**what do u guys think?**

outcastkid

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what do u guys think about boxing combine wit taekwondo?will it do any good?

because boxing is an art that focuses on the hands striking,the weaving and the bobbing while taekwondo focus on the legs striking plus fancy kicking(though its aint useful but it is stylish).

some of u might say there's kickboxing,sanshou so there's no need for a boxer to practice taekwondo they could just take some kickboxing,sanshou class to improve the boxer kicks.but i think its good for a boxer to practice taekwondo as u'll able to concentrate both on kicks and punches.

do u guys think a boxer that practices taekwondo will be better than a more than average kickboxer?

p.s:sorry for the bad english.
 
Its an interesting Idea, Boxing is the best thing period for punches and TKD focuses almost 100% on kicks apart from the odd body punch and learning the Koreon language.

I think you'd be on par with Kick/Thai Boxers combining Boxing and TKD, Because you'll have the advantage in the punching exchanges and be able to throw some suprising kicks at them and in general TKD fighters are more flexible than MT/KB in my experience.

The downside to it is that they will be dominate over you in the clinch.
 
I was thinking the same thing before but realised that it will be hard to "mix" the two styles. Your combinations may end up being horrible. Plus, you will have to work your ass off twice.


My suggestion is go to a Kickboxing/MT school.
 
thanks guys for answering.but i think i'll bump this thread to a point that i get enough feedback to ease my mind whether practicing boxing and taekwondo will have a slight edge over kickboxing.

anyway,icy blue its not i want to join/practice taekwondo.its just some sort of personal research whether mixing boxing and taekwondo will be effective.

anyway is there anyone that who practices boxing and taekwondo got successful in stand up fights?well other than Serkan Yilmaz as he practices taekwondo and kickboxing.
 
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thanks guys for answering.but i think i'll bump this thread to a point that i get enough feedback to ease my mind whether practicing boxing and taekwondo will have a slight edge over kickboxing.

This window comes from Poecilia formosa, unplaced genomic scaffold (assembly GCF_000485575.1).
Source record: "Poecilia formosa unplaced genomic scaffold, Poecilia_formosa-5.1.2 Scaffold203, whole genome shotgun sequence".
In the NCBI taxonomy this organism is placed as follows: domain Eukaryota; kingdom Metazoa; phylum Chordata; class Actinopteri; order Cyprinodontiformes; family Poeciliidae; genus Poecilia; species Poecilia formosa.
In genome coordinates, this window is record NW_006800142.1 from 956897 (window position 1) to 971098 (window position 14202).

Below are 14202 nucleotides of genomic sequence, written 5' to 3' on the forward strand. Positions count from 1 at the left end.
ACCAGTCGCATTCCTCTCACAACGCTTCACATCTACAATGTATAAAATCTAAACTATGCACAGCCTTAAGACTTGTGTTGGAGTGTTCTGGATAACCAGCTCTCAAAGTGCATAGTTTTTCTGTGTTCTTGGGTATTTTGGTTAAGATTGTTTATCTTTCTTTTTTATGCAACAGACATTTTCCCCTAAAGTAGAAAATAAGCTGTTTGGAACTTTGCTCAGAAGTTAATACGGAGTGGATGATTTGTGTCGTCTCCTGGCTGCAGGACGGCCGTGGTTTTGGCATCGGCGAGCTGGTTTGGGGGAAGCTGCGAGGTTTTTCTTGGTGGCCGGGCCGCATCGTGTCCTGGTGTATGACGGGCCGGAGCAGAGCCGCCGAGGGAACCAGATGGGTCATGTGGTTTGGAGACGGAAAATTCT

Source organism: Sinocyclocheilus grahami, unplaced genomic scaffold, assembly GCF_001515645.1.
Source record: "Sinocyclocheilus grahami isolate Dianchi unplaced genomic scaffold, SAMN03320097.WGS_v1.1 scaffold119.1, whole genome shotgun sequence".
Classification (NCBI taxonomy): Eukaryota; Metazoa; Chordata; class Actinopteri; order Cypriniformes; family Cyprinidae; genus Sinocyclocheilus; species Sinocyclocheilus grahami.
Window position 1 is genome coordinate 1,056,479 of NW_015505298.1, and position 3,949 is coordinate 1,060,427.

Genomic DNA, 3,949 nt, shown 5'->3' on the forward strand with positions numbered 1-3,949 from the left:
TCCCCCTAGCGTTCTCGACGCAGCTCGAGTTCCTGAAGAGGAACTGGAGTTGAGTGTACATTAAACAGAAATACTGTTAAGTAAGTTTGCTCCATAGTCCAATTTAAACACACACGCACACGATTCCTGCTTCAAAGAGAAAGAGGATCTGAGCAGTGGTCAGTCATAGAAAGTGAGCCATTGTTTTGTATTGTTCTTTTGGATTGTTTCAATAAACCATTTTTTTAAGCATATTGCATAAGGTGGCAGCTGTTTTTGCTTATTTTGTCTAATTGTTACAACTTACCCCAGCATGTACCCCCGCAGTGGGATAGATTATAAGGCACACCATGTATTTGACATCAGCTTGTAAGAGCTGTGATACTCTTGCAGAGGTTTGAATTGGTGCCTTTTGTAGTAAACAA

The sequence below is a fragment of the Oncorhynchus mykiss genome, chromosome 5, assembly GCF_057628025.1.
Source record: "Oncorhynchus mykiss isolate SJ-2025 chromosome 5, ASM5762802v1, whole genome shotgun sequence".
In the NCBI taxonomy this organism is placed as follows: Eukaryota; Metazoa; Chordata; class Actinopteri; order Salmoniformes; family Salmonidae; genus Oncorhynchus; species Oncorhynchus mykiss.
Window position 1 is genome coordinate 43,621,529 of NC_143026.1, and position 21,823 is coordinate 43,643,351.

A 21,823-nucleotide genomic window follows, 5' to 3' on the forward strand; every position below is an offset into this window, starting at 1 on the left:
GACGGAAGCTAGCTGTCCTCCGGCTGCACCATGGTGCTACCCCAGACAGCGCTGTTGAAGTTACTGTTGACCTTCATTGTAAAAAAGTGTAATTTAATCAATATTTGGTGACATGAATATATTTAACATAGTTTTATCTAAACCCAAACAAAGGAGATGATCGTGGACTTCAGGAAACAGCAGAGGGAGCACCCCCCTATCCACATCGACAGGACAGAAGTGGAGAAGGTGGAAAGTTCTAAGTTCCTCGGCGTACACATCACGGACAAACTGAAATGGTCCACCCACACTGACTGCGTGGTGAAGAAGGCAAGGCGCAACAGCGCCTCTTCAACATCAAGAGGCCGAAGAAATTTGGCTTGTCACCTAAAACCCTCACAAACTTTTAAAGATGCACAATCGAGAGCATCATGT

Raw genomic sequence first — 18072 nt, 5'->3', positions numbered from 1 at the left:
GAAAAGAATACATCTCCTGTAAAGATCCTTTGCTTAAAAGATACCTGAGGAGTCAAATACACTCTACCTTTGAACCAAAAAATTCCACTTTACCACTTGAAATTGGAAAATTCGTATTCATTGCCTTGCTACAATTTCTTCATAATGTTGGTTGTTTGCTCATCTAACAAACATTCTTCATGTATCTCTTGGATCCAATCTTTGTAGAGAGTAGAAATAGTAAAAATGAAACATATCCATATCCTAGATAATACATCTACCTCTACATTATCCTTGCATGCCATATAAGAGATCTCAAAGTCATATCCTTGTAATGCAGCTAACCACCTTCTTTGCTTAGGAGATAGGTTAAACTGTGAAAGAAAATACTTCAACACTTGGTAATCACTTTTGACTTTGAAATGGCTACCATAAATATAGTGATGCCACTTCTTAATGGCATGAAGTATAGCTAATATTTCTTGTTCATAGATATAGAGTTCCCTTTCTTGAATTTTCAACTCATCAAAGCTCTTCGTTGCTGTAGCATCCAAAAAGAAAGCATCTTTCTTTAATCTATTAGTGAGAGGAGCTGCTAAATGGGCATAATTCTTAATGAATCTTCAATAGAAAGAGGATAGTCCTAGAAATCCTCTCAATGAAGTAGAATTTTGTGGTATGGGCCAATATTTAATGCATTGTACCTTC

anyway,icy blue its not i want to join/practice taekwondo.its just some sort of personal research whether mixing boxing and taekwondo will be effective.

anyway is there anyone that who practices boxing and taekwondo got successful in stand up fights?well other than Serkan Yilmaz as he practices taekwondo and kickboxing.

Boxing is necessary for any fighter to learn regardless of discipline. Taekwondo is great for learning agility, dexterity, balance and accuracy with your kicks, since tkd kicks often are thrown using the ball of the foot vs MT you got your whole damn shin to use! I still believe that MT is the most effective form of kickboxing for fighting, due to the damage factor!

GSP- he trains boxing and tkd or karate or something like that....?
 
Why not take boxing and kickboxing? If he learns TKD, won't he have to un-learn how to kick in order to learn MT/Kickboxing use of shin? My instructors can always tell who's taken TKD/TMA.
 
do u guys think a boxer that practices taekwondo will be better than a more than average kickboxer?

I don't know about that. Boxing and TKD are two seperate arts. They won't teach you how to put together kicks and punches. Kickboxing teaches you how to mix in punches and kicks into combinations and how to counter punches kicks and counter kicks with punches.
 
If you want the closest thing to mixing boxing and tkd, then savate may be for you.
 
Check these fights out. First fight is Mighty Mo (K1 kickboxer) vs Kaoklai (Muay Thai), Kaoklai is one of my favorite MT fighters to watch, he is probably outweighed by 30+ pds..... Second fight is a classical example of MT power vs TKD speed..... Last one is Kaoklai again vs a very good TKD fighter who is also much heavier than him, this is just the first part the fight went the distance and Kaoklai won by decision

Muay Thai vs Kickboxing
http://youtube.com/watch?v=MwLx2Xv-Tdo

Muay Thai vs TKD
http://youtube.com/watch?v=CaVnwNaUBjM

MT vs TKD
http://youtube.com/watch?v=KDJlpLnbE00
 
Check these fights out. First fight is Mighty Mo (K1 kickboxer) vs Kaoklai (Muay Thai), Kaoklai is one of my favorite MT fighters to watch, he is probably outweighed by 30+ pds..... Second fight is a classical example of MT power vs TKD speed..... Last one is Kaoklai again vs a very good TKD fighter who is also much heavier than him, this is just the first part the fight went the distance and Kaoklai won by decision

Muay Thai vs Kickboxing
http://youtube.com/watch?v=MwLx2Xv-Tdo

Muay Thai vs TKD
http://youtube.com/watch?v=CaVnwNaUBjM

MT vs TKD
http://youtube.com/watch?v=KDJlpLnbE00



Lol that second fight is Changphuak Kiatsongrit though. Him fighting the TKD guy is like beating up on a kid. You see how he didn't even bother to block the sidekicks?!

Badass.
 
thanks guys for answering.but i think i'll bump this thread to a point that i get enough feedback to ease my mind whether practicing boxing and taekwondo will have a slight edge over kickboxing.